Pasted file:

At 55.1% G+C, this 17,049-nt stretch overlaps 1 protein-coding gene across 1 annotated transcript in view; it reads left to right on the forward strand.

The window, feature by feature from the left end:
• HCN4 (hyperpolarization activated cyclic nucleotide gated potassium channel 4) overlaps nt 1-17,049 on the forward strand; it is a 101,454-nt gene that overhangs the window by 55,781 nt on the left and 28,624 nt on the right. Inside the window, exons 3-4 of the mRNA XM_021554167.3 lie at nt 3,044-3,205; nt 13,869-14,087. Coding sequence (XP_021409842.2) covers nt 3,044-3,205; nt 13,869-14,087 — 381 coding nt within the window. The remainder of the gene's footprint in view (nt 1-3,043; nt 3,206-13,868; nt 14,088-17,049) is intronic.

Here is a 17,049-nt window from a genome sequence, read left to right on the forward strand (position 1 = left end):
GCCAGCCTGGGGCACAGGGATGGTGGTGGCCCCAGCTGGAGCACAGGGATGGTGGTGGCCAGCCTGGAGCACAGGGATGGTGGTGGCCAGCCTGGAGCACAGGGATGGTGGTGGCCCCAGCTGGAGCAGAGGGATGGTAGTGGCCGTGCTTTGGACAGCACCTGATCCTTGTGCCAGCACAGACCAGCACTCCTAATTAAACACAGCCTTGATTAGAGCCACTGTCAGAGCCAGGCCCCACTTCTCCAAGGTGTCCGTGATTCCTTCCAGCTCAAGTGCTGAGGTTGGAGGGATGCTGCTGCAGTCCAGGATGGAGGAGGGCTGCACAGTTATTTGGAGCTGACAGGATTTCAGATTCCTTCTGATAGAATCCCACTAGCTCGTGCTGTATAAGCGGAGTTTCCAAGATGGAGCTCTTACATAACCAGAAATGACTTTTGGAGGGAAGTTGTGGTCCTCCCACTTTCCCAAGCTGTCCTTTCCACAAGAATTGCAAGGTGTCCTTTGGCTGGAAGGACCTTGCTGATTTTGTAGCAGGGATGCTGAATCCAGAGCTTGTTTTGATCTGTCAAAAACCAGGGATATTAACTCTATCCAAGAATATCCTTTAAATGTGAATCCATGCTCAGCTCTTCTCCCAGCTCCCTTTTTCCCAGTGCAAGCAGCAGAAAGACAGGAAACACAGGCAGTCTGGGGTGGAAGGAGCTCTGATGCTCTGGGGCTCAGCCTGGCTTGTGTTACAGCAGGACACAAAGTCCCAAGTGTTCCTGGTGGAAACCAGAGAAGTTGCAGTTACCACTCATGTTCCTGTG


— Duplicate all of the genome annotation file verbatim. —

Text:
At 55.1% G+C, this 17,049-nt stretch overlaps 1 protein-coding gene across 1 annotated transcript in view; it reads left to right on the forward strand.

The window, feature by feature from the left end:
• HCN4 (hyperpolarization activated cyclic nucleotide gated potassium channel 4) overlaps nt 1-17,049 on the forward strand; it is a 101,454-nt gene that overhangs the window by 55,781 nt on the left and 28,624 nt on the right. Inside the window, exons 3-4 of the mRNA XM_021554167.3 lie at nt 3,044-3,205; nt 13,869-14,087. Coding sequence (XP_021409842.2) covers nt 3,044-3,205; nt 13,869-14,087 — 381 coding nt within the window. The remainder of the gene's footprint in view (nt 1-3,043; nt 3,206-13,868; nt 14,088-17,049) is intronic.

Here is a 17,049-nt window from a genome sequence, read left to right on the forward strand (position 1 = left end):
GCCAGCCTGGGGCACAGGGATGGTGGTGGCCCCAGCTGGAGCACAGGGATGGTGGTGGCCAGCCTGGAGCACAGGGATGGTGGTGGCCAGCCTGGAGCACAGGGATGGTGGTGGCCCCAGCTGGAGCAGAGGGATGGTAGTGGCCGTGCTTTGGACAGCACCTGATCCTTGTGCCAGCACAGACCAGCACTCCTAATTAAACACAGCCTTGATTAGAGCCACTGTCAGAGCCAGGCCCCACTTCTCCAAGGTGTCCGTGATTCCTTCCAGCTCAAGTGCTGAGGTTGGAGGGATGCTGCTGCAGTCCAGGATGGAGGAGGGCTGCACAGTTATTTGGAGCTGACAGGATTTCAGATTCCTTCTGATAGAATCCCACTAGCTCGTGCTGTATAAGCGGAGTTTCCAAGATGGAGCTCTTACATAACCAGAAATGACTTTTGGAGGGAAGTTGTGGTCCTCCCACTTTCCCAAGCTGTCCTTTCCACAAGAATTGCAAGGTGTCCTTTGGCTGGAAGGACCTTGCTGATTTTGTAGCAGGGATGCTGAATCCAGAGCTTGTTTTGATCTGTCAAAAACCAGGGATATTAACTCTATCCAAGAATATCCTTTAAATGTGAATCCATGCTCAGCTCTTCTCCCAGCTCCCTTTTTCCCAGTGCAAGCAGCAGAAAGACAGGAAACACAGGCAGTCTGGGGTGGAAGGAGCTCTGATGCTCTGGGGCTCAGCCTGGCTTGTGTTACAGCAGGACACAAAGTCCCAAGTGTTCCTGGTGGAAACCAGAGAAGTTGCAGTTACCACTCATGTTCCTGTG